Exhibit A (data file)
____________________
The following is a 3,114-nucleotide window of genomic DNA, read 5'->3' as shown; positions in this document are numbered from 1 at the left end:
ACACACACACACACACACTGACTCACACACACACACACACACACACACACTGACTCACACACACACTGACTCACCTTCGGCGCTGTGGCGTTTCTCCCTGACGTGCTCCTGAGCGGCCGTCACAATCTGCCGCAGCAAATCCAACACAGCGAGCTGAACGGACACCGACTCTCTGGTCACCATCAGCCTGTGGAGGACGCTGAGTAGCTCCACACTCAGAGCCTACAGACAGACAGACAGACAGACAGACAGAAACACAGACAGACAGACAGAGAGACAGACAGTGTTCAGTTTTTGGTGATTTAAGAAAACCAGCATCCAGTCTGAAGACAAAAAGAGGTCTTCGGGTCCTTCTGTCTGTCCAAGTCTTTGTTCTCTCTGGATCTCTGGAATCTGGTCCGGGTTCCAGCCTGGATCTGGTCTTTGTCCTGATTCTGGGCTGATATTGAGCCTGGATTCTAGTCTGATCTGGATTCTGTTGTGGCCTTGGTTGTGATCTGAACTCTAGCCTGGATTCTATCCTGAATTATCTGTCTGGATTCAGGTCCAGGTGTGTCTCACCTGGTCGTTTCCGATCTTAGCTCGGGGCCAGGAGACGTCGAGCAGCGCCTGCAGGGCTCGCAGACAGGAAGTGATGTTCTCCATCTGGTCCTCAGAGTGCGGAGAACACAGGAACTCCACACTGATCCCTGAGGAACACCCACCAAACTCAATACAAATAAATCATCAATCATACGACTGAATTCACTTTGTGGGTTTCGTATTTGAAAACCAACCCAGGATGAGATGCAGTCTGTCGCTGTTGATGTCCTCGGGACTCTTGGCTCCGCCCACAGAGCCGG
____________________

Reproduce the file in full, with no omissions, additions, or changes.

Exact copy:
The following is a 3,114-nucleotide window of genomic DNA, read 5'->3' as shown; positions in this document are numbered from 1 at the left end:
ACACACACACACACACACTGACTCACACACACACACACACACACACACACTGACTCACACACACACTGACTCACCTTCGGCGCTGTGGCGTTTCTCCCTGACGTGCTCCTGAGCGGCCGTCACAATCTGCCGCAGCAAATCCAACACAGCGAGCTGAACGGACACCGACTCTCTGGTCACCATCAGCCTGTGGAGGACGCTGAGTAGCTCCACACTCAGAGCCTACAGACAGACAGACAGACAGACAGACAGAAACACAGACAGACAGACAGAGAGACAGACAGTGTTCAGTTTTTGGTGATTTAAGAAAACCAGCATCCAGTCTGAAGACAAAAAGAGGTCTTCGGGTCCTTCTGTCTGTCCAAGTCTTTGTTCTCTCTGGATCTCTGGAATCTGGTCCGGGTTCCAGCCTGGATCTGGTCTTTGTCCTGATTCTGGGCTGATATTGAGCCTGGATTCTAGTCTGATCTGGATTCTGTTGTGGCCTTGGTTGTGATCTGAACTCTAGCCTGGATTCTATCCTGAATTATCTGTCTGGATTCAGGTCCAGGTGTGTCTCACCTGGTCGTTTCCGATCTTAGCTCGGGGCCAGGAGACGTCGAGCAGCGCCTGCAGGGCTCGCAGACAGGAAGTGATGTTCTCCATCTGGTCCTCAGAGTGCGGAGAACACAGGAACTCCACACTGATCCCTGAGGAACACCCACCAAACTCAATACAAATAAATCATCAATCATACGACTGAATTCACTTTGTGGGTTTCGTATTTGAAAACCAACCCAGGATGAGATGCAGTCTGTCGCTGTTGATGTCCTCGGGACTCTTGGCTCCGCCCACAGAGCCGG